PAUL BUCHHEIT is a Professor, Harold Washington College in Chicago. He can be reached at: pbuchheit@ccc.edu

 

More articles by:

Weekend Edition
February 15, 2019
Friday - Sunday
Matthew Hoh
Time for Peace in Afghanistan and an End to the Lies
Chris Floyd
Pence and the Benjamins: An Eternity of Anti-Semitism
Rob Urie
The Green New Deal, Capitalism and the State
Jim Kavanagh
The Siege of Venezuela and the Travails of Empire
Paul Street
Someone Needs to Teach These As$#oles a Lesson
Andrew Levine
World Historical Donald: Unwitting and Unwilling Author of The Green New Deal
Jeffrey St. Clair
Roaming Charges: Third Rail-Roaded
Eric Draitser
Impacts of Exploding US Oil Production on Climate and Foreign Policy
Ron Jacobs
Maduro, Guaidó and American Exceptionalism
John Laforge
Nuclear Power Can’t Survive, Much Less Slow Climate Disruption
Joyce Nelson
Venezuela & The Mighty Wurlitzer
Jonathan Cook
In Hebron, Israel Removes the Last Restraint on Its Settlers’ Reign of Terror
Ramzy Baroud
Enough Western Meddling and Interventions: Let the Venezuelan People Decide
Robert Fantina
Congress, Israel and the Politics of “Righteous Indignation”
Dave Lindorff
Using Students, Teachers, Journalists and other Professionals as Spies Puts Everyone in Jeopardy
Kathy Kelly
What it Really Takes to Secure Peace in Afghanistan
Brian Cloughley
In Libya, “We Came, We Saw, He Died.” Now, Maduro?
Nicky Reid
The Councils Before Maduro!
Gary Leupp
“It’s All About the Benjamins, Baby”
Jon Rynn
What a Green New Deal Should Look Like: Filling in the Details
David Swanson
Will the U.S. Senate Let the People of Yemen Live?
Dana E. Abizaid
On Candace Owens’s Praise of Hitler
Raouf Halaby
‘Tiz Kosher for Elected Jewish U.S. Officials to Malign
Rev. William Alberts
Trump’s Deceitful God-Talk at the Annual National Prayer Breakfast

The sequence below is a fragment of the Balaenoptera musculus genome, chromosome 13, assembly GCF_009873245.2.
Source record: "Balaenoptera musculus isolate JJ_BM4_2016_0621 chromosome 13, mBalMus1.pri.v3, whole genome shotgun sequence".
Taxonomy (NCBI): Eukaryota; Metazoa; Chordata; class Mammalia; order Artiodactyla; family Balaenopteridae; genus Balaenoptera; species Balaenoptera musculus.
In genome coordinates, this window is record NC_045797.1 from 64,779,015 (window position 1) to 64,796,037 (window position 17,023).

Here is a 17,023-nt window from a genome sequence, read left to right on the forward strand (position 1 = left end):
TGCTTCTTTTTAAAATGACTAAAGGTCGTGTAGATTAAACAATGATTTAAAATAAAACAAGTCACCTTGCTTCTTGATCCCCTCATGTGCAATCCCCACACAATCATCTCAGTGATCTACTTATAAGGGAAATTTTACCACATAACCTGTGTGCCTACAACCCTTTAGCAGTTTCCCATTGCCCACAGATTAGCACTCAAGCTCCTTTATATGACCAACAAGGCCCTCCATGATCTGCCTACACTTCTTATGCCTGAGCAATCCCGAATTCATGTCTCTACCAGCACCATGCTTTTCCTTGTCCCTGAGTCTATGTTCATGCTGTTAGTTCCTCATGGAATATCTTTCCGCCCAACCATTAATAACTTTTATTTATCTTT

W. T. Whitney
Caribbean Crosswinds: Revolutionary Turmoil and Social Change 
ADRIAN KUZMINSKI
Avoiding Authoritarian Socialism
Howard Lisnoff
Anti-Semitism, Racism, and Anti-immigrant Hate
Ralph Nader
The Realized Temptations of NPR and PBS
Cindy Garcia
Trump Pledged to Protect Families, Then He Deported My Husband
Thomas Knapp
Judicial Secrecy: Where Justice Goes to Die
Louis Proyect
The Revolutionary Films of Raymundo Gleyzer
Sarah Anderson
If You Hate Campaign Season, Blame Money in Politics
Victor Grossman
Contrary Creatures
Tamara Pearson
Children Battling Unhealthy Body Images Need a Different Narrative About Beauty
Peter Knutson
The Salmon Wars in the Pacific Northwest: Banning the Rough Customer
Binoy Kampmark
Means of Control: Russia’s Attempt to Hive Off the Internet
Robert Koehler
The Music That’s in All of Us
Norah Vawter
The Kids Might Save Us
Tracey L. Rogers
Freedom for All Begins With Freedom for the Most Marginalized
Paul Armentano
Marijuana Can Help Fight Opioid Abuse
Tom Clifford
Britain’s Return to the South China Sea
Graham Peebles
Young People Lead the Charge to Change the World
Matthew Stevenson
A Pacific Odyssey: Around General MacArthur’s Manila Stage Set
B. R. Gowani
Starbucks Guy Comes Out to Preserve Billionaire Species
David Yearsley
Bogart Weather
FacebookTwitterGoogle+RedditEmail